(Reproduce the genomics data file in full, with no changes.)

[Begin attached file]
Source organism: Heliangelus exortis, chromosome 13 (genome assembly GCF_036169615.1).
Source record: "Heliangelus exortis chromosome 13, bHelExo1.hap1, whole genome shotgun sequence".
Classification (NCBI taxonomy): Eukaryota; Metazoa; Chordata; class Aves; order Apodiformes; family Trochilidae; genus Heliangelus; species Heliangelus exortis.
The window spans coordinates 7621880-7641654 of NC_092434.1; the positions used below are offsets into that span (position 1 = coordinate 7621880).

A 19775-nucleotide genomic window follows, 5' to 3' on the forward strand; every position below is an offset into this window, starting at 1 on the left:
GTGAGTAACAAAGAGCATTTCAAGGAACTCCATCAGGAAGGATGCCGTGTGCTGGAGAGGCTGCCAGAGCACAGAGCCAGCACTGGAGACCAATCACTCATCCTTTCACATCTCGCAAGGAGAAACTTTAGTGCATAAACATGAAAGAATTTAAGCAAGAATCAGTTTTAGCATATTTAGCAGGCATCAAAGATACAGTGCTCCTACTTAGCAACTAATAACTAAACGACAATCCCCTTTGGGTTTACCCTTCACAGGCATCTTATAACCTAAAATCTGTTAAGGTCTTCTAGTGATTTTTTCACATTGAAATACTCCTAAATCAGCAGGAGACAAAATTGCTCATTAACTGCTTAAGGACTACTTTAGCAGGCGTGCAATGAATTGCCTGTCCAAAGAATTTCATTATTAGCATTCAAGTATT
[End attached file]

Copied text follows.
Source organism: Heliangelus exortis, chromosome 13 (genome assembly GCF_036169615.1).
Source record: "Heliangelus exortis chromosome 13, bHelExo1.hap1, whole genome shotgun sequence".
Classification (NCBI taxonomy): Eukaryota; Metazoa; Chordata; class Aves; order Apodiformes; family Trochilidae; genus Heliangelus; species Heliangelus exortis.
The window spans coordinates 7621880-7641654 of NC_092434.1; the positions used below are offsets into that span (position 1 = coordinate 7621880).

A 19775-nucleotide genomic window follows, 5' to 3' on the forward strand; every position below is an offset into this window, starting at 1 on the left:
GTGAGTAACAAAGAGCATTTCAAGGAACTCCATCAGGAAGGATGCCGTGTGCTGGAGAGGCTGCCAGAGCACAGAGCCAGCACTGGAGACCAATCACTCATCCTTTCACATCTCGCAAGGAGAAACTTTAGTGCATAAACATGAAAGAATTTAAGCAAGAATCAGTTTTAGCATATTTAGCAGGCATCAAAGATACAGTGCTCCTACTTAGCAACTAATAACTAAACGACAATCCCCTTTGGGTTTACCCTTCACAGGCATCTTATAACCTAAAATCTGTTAAGGTCTTCTAGTGATTTTTTCACATTGAAATACTCCTAAATCAGCAGGAGACAAAATTGCTCATTAACTGCTTAAGGACTACTTTAGCAGGCGTGCAATGAATTGCCTGTCCAAAGAATTTCATTATTAGCATTCAAGTATT